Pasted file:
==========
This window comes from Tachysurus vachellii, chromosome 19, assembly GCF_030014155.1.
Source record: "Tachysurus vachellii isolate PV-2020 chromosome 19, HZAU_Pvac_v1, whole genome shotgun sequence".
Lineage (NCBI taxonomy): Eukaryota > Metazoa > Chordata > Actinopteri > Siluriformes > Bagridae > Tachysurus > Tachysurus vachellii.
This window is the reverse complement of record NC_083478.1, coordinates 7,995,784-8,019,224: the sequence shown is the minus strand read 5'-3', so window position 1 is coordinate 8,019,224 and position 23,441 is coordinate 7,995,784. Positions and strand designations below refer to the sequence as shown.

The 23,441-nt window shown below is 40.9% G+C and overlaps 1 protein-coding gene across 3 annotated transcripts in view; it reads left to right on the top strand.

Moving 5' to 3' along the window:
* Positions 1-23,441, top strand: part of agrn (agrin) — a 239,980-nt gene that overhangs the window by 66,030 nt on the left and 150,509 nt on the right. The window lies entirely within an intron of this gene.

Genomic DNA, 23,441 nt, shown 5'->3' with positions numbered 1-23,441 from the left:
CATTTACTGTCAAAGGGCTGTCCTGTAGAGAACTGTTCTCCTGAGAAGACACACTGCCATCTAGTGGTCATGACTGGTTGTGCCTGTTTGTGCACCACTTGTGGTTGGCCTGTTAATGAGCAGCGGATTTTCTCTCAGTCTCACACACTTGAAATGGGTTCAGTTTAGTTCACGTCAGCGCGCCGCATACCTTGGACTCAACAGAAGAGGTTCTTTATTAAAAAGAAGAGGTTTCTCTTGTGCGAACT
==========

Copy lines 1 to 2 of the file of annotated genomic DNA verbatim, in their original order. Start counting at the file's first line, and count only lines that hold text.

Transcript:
This window comes from Tachysurus vachellii, chromosome 19, assembly GCF_030014155.1.
Source record: "Tachysurus vachellii isolate PV-2020 chromosome 19, HZAU_Pvac_v1, whole genome shotgun sequence".